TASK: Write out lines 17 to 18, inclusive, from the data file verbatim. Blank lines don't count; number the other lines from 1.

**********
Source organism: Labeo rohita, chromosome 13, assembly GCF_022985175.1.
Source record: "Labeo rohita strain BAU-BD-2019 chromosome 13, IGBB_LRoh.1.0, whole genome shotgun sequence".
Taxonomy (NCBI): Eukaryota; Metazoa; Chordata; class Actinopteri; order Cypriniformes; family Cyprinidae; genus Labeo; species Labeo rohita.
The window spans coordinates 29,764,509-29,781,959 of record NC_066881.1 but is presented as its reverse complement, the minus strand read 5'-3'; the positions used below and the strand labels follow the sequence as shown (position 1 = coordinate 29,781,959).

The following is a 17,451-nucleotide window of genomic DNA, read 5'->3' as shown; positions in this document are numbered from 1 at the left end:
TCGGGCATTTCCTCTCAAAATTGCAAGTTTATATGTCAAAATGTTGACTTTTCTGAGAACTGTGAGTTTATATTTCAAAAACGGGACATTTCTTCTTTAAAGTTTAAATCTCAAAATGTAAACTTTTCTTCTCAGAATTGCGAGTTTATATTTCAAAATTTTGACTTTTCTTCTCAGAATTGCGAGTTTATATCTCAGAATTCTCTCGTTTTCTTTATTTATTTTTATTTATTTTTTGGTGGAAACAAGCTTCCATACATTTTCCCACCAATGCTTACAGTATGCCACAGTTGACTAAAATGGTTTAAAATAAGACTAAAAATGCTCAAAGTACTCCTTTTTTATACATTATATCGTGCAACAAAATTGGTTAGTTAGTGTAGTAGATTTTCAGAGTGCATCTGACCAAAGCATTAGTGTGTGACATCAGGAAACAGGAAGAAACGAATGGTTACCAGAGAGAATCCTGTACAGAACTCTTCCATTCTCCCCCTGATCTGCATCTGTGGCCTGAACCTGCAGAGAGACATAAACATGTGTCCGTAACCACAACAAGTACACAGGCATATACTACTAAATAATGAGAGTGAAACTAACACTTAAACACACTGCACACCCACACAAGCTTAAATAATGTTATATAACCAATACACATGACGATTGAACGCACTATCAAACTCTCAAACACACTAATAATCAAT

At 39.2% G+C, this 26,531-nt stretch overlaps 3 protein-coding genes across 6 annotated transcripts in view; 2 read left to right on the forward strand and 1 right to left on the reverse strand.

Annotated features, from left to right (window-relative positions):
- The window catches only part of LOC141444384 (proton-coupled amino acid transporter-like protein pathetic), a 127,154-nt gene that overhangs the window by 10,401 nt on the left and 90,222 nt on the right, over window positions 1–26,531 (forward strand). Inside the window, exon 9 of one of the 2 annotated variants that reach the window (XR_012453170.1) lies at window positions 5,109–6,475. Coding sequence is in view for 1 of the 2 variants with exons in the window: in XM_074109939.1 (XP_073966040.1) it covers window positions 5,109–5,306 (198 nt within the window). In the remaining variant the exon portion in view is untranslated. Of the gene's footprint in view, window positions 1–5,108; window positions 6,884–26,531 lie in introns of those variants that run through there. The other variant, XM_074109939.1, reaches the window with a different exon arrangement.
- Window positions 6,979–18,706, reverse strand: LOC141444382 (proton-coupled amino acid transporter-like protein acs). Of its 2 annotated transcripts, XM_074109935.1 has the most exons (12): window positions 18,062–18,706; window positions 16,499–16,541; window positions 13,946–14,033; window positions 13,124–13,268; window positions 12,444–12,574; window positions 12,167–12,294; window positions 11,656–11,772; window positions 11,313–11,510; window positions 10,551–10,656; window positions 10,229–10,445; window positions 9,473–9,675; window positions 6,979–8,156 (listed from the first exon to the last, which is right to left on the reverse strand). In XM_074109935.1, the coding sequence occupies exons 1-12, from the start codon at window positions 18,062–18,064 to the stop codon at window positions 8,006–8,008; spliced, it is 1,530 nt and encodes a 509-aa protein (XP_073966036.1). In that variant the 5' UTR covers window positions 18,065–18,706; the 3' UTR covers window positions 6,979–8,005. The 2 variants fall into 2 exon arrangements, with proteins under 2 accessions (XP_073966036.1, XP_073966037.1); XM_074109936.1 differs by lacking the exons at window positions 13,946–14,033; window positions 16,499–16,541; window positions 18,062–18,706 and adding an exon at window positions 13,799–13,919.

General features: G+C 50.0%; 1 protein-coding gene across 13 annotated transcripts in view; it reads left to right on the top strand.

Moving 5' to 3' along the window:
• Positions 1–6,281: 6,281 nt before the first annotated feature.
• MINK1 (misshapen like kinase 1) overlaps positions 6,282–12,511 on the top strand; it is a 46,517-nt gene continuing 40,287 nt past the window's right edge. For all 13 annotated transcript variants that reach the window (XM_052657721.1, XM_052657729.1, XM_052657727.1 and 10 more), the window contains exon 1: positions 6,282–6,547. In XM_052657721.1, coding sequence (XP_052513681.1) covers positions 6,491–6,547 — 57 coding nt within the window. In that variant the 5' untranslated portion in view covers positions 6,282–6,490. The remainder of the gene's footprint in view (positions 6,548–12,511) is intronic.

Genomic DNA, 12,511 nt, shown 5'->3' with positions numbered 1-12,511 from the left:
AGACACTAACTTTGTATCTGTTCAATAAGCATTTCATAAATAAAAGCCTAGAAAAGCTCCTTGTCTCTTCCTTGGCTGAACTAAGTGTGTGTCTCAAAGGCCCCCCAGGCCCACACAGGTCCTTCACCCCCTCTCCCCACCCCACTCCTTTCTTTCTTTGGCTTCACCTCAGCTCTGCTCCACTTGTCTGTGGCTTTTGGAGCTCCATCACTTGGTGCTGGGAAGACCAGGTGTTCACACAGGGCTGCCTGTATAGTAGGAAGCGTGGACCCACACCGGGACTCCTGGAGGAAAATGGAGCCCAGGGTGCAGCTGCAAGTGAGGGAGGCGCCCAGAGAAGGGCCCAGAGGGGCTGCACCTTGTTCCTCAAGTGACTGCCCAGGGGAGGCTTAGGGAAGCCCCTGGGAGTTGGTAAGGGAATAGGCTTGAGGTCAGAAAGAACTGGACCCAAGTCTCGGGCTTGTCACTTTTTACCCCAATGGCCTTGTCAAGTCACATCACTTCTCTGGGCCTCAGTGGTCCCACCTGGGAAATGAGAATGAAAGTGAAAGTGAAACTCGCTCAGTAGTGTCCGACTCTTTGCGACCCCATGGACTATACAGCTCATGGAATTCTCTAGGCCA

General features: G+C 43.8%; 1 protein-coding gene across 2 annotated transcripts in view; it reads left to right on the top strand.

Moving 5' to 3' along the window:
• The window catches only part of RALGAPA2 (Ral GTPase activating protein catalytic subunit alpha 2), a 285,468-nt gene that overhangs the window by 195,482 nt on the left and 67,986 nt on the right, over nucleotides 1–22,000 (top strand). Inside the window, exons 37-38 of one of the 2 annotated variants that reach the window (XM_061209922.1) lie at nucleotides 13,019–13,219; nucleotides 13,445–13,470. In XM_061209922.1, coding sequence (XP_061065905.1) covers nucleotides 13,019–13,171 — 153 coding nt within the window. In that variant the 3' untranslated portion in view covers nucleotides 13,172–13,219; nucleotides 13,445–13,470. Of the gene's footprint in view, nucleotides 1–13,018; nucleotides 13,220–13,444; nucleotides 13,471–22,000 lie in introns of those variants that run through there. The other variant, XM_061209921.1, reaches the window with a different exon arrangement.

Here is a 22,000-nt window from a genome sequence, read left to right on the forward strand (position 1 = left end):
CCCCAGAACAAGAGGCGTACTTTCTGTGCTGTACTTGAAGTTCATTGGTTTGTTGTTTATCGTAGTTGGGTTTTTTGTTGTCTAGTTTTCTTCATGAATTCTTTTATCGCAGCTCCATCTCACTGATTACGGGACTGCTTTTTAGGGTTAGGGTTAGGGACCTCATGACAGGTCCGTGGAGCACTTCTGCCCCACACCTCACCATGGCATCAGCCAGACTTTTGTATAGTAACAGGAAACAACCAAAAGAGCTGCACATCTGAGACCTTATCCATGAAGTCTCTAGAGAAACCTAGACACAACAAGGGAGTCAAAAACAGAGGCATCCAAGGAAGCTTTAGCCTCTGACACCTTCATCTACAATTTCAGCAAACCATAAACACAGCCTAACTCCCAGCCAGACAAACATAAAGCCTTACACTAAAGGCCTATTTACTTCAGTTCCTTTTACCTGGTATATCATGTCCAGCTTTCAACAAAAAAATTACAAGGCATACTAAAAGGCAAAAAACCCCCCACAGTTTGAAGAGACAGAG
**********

General features: G+C 43.8%; 1 protein-coding gene across 2 annotated transcripts in view; it reads left to right on the top strand.

Moving 5' to 3' along the window: